Namespaces can also be used in combination by making a process a member of multiple new namespaces at once. This is useful for containerization where multiple resources have to be isolated at once.

It’s important to note that by default every process is a member of a namespace of each type listed above. These namespaces are called default, init or root namespaces. In case no additional namespace configuration is in place, processes and all their direct children will reside in this exact namespace. This can be verified by executing lsns to list all namespaces in two different terminals and comparing the namespace identifiers which will be equal.

The isolation provided by namespaces is highly configurable and flexible. For instance, it’s possible for a database application and a web application to share the same network namespace, allowing both processes to communicate while other processes that reside in other network namespaces are not able to do so.

System Calls

Three system calls are commonly being used in conjunction with namespaces:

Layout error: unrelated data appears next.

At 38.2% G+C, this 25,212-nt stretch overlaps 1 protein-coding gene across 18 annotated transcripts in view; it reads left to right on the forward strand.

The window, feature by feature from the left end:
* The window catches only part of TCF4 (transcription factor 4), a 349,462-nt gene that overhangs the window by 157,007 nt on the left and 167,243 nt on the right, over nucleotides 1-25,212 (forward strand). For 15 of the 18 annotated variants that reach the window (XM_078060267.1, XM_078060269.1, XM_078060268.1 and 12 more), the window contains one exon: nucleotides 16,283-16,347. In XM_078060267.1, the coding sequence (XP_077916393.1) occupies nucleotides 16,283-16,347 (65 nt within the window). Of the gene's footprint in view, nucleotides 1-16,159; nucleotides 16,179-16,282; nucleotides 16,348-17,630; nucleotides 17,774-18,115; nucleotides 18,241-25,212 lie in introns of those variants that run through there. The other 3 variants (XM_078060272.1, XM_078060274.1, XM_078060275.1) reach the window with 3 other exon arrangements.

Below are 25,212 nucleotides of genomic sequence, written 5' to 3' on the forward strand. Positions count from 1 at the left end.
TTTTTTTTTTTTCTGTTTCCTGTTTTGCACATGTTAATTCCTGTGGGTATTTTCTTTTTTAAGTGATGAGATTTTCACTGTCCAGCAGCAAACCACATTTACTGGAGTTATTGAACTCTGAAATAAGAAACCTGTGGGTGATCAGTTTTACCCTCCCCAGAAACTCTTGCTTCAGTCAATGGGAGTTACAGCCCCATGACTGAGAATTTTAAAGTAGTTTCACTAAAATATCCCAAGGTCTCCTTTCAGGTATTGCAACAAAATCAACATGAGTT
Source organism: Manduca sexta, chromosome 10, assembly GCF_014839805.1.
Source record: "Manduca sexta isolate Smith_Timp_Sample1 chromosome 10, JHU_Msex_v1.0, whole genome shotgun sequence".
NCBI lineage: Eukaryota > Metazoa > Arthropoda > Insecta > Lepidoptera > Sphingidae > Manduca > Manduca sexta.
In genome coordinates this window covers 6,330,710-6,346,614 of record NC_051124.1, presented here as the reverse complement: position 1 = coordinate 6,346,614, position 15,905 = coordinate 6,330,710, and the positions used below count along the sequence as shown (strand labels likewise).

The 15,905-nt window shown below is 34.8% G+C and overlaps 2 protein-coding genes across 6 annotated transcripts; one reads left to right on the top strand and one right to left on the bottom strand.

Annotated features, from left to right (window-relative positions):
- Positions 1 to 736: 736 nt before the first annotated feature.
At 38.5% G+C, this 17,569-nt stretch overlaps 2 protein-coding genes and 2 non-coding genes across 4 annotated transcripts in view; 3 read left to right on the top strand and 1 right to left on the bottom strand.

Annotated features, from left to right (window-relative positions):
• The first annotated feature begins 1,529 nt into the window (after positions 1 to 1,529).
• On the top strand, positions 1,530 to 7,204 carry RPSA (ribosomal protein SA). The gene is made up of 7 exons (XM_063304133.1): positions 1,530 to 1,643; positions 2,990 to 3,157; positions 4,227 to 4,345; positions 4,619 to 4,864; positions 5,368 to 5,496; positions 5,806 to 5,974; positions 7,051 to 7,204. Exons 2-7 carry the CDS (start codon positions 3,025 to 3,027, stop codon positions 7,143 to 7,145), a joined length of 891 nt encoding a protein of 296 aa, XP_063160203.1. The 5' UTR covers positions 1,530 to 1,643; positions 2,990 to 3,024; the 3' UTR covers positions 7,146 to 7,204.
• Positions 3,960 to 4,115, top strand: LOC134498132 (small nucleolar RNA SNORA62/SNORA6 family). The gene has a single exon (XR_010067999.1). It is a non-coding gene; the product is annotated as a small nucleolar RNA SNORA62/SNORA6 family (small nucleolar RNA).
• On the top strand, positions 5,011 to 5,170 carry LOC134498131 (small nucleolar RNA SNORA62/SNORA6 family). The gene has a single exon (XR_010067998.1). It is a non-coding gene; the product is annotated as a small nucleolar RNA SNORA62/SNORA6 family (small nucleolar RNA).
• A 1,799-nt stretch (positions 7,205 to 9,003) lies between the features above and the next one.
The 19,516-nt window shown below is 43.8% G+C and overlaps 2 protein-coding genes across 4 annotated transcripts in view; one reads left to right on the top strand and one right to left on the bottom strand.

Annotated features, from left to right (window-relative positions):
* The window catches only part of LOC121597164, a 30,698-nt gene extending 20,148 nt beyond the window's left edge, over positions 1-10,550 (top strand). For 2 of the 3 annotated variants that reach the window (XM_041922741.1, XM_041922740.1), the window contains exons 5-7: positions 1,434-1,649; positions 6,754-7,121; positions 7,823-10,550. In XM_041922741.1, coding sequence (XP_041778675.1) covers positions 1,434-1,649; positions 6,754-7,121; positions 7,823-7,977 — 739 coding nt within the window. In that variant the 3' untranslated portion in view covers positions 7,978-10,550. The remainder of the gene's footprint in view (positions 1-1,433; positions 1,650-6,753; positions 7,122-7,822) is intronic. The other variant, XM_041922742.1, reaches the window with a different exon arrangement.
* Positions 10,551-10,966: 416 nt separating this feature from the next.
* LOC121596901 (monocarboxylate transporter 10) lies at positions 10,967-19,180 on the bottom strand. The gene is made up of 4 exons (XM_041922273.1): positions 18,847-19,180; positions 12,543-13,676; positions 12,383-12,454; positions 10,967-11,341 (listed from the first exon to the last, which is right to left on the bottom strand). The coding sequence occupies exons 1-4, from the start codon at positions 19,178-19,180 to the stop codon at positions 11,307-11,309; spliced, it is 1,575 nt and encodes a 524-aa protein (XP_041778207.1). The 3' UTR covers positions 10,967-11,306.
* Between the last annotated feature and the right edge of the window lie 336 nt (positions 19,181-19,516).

• clone: Create child processes
  • unshare: This disables sharing a namespace with the parent process, effectively unsharing a namespace and its associated resources. Please note that this system call changes the shared namespaces in-place without the requirement of spawning a new process – with the PID namespace being an exception in this case as discussed in one of the next blog posts.
  • setns: Attaches a process to an already existing namespace.

Similar to the fork system call, clone is used to create child processes. There are multiple differences between the two calls: The most significant difference is that clone can be highly parametrized using flags. For example, it allows sharing the execution context, for instance the process memory space, with a child process. Therefore clone can also create threads and is more versatile than the legacy fork call. The fork call does not support most of this behavior. Instead, fork is essentially being used to create child processes as copies of a parent process. Before going into more detail about the differences and similarities it’s first important to understand what’s happening when fork, clone or a system call in general is being invoked in a C program.